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"Social style" is the behavior that one exhibits when interacting with others. Being aware of your own social style helps a person develop relationships, particularly at work.

"Social Styles" is the name of a particular psychometric instrument that helps people to better understand and work with others through appreciation of their basic decision making and control needs.

Model

Originally, Social Styles was determined by having respondents say "yes" or "no" to 150 adjectives measuring three scales: Assertiveness, Responsiveness, and Versatility.

Assertiveness: The effort a person makes to influence the thinking and actions of others. Or - the measure of whether a person appears to ask or tell in interactions with others.

Responsiveness: The extent to which a person reacts readily to influence or stimulation with a display of feelings.

Versatility: A type of social endorsement based, in part, on the extent to which others see the individual as competent, adaptable, and behaving appropriately. Versatility measures the extent to which a person appears to be working to make relationships mutually productive.

The first two trace back to Robert R. Blake and Jane Mouton's Managerial Grid Model. The two Social Style scales revealed that by combining the two dimensions, Assertiveness and Responsiveness, four patters of behavior, or "Social Styles", can be identified.

Driving: (Tell Assertive + Control Responsive) These individuals are seen as strong willed and more emotionally controlled.

Expressive: (Tell Assertive + Emote Responsive) These individuals are described as outgoing and more dramatic.

Amiable: (Ask Assertive + Emote Responsive) These individuals are seen as easy going and supportive.

Analytical: (Ask Assertive + Control Responsive) These individuals are described as serious and more exacting.

Historical Development

In 1964 Dr. David W Merrill and Roger Reid began research to create a model that could predict the success in selling and management careers [1]. What the partners ended up discovering was that people's behaviors and actions are consistent. The original Social Style model was worked on by Dr. James W. Taylor, who at the time was a staff psychologist at Martin Corporation (later Martin Marietta) in Denver. Dr. Merrill obtained the rights to use the Social Styles ModelTM (whose rights are now owned by The TRACOM Group, a workplace performance company specializing in Interpersonal Skills Training and Performance Consulting, fomerly a division of Reed Business Information, whose parent company is Reed Elsevier).

New Developments

In 2004 The TRACOM Group created a new survey that used behavior-based statements instead of an adjective checklist - because it proved to be more valid and reliable. It continues to use the Assertiveness, Responsiveness and Versatility scales but can now provide an even greater depth of information about an individual's behavior - especially his/her Versatility - and is much more accurate, especially when translated into a variety of languages.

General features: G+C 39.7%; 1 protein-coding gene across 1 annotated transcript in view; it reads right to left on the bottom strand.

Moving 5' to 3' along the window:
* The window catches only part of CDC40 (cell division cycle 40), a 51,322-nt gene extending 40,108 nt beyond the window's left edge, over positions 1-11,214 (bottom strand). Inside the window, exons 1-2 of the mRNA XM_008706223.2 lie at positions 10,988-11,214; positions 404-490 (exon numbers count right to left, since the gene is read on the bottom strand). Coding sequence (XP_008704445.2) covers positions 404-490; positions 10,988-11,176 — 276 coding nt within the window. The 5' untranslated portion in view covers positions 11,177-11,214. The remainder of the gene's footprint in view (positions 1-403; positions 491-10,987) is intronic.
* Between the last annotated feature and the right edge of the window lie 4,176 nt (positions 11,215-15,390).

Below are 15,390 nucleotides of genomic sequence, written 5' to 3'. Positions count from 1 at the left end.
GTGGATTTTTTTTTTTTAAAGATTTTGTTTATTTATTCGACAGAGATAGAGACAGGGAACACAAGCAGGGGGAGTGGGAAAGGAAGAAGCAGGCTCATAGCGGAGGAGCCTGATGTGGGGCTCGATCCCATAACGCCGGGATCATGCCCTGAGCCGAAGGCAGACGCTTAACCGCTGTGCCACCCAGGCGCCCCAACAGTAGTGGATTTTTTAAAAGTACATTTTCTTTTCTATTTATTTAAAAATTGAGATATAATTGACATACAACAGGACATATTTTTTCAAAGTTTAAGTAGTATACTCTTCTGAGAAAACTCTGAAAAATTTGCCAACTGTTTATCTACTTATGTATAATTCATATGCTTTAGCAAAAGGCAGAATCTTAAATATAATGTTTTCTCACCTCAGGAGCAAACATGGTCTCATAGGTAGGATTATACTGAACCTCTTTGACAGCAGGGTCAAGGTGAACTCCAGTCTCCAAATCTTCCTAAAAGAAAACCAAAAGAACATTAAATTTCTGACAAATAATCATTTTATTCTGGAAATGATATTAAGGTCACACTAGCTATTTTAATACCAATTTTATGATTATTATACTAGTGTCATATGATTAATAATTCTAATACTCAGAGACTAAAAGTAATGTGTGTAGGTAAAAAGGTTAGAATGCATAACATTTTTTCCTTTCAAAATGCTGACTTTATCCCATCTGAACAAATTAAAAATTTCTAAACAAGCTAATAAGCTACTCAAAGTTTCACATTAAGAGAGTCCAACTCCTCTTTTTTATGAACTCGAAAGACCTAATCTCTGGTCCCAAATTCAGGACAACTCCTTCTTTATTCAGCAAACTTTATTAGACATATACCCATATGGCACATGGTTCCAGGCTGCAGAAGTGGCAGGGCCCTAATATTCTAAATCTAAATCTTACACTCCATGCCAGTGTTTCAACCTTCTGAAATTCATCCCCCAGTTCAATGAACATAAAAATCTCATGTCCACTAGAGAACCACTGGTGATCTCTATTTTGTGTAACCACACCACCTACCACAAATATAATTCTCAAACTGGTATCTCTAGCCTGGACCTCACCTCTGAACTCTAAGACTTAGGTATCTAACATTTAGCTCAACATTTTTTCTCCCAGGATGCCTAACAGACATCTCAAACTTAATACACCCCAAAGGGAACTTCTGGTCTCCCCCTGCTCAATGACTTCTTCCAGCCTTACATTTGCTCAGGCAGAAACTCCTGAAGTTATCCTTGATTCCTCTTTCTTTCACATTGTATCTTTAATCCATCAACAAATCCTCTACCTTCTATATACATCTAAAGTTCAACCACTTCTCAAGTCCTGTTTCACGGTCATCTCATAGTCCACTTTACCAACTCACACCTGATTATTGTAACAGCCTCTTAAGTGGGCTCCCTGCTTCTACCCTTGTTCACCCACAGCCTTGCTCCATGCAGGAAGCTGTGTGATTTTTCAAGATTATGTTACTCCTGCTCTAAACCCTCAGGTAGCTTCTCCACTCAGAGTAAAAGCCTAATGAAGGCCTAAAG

Robert Bolton, and Dorothy Grover Bolton (President and vice president of Ridge Consultants) wrote on and expanded upon the Social Style model, and introduced four subtypes for each style, which are blends with other styles ("Amiable-Analytical", etc.) This results in 16 types that closely match the 16 types of the MBTI.[2]

Similar Instruments

There are a number of other similar "four type" instruments, using the same two factors of expressiveness and task/people orientation. One is The Platinum Rule Personality or "Behavioral Styles" of Dr. Tony Alessandra.[2] Its two factors are "Indirect/Direct", corresponding to assertiveness, and "Open/Guarded" corresponding to responsiveness. The resulting four types are "the Director", "the Socializer", "the Relater", and "the Thinker". (Alessandra also similarly blended the styles into 16 types).

Another is the Interaction Styles of Dr. Linda V. Berens, PhD: "In Charge", "Get Things Going", Behind the Scenes", and "Chart the Course". These are mapped to the MBTI 16-types model by pairing Introversion and Extroversion with a factor called "Informing and Directing" which loosely corresponds to Thinking and Feeling, and also indicates people vs. task focus.

Others include FIRO-B and a Five Temperaments theory based on it. Both use scales of "expressed" and "wanted" or "responsive" behavior, but the two factors span three areas, called Inclusion, Control and Affection. Both five-temperament theory and Thomas Kilmann Conflict Mode Instrument (which also uses the "assertiveness" scale along with "cooperativeness") add an additional "moderate" score in both dimensions, creating a fifth behavioral or personality type.

Links

The TRACOM Group

Wilson Learning

References

  1. Reid, Roger H. and Merril, David, W. Personal Styles & Effective Performance. ISBN 0-8019-6899
  2. Alessandra, Tony. The Platinum Rule [1]
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